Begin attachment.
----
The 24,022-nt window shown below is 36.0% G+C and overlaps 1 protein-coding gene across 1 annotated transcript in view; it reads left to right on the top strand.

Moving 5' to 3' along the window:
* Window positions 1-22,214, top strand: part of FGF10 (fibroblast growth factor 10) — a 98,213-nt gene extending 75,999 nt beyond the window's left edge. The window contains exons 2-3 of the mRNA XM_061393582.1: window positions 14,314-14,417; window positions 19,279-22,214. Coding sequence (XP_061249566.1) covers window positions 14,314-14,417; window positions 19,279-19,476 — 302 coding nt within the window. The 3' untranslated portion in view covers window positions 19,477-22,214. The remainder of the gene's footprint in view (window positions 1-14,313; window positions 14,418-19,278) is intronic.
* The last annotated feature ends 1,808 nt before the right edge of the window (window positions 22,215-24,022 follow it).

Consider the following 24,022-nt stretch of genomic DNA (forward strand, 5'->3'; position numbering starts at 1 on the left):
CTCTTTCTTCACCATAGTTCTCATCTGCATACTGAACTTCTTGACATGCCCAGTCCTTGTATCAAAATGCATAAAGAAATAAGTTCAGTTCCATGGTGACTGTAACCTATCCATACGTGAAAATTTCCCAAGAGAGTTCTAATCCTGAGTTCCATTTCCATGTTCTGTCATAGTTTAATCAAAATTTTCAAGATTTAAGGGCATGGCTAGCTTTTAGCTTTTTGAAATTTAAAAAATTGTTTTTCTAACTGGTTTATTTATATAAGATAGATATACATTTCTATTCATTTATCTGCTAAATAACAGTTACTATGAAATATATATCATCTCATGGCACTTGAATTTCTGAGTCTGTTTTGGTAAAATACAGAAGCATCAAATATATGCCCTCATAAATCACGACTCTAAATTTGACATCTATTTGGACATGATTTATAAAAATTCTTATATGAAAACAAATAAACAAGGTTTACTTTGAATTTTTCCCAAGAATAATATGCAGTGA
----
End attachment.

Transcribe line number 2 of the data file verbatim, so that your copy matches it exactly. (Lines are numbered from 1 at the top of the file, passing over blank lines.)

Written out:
Moving 5' to 3' along the window: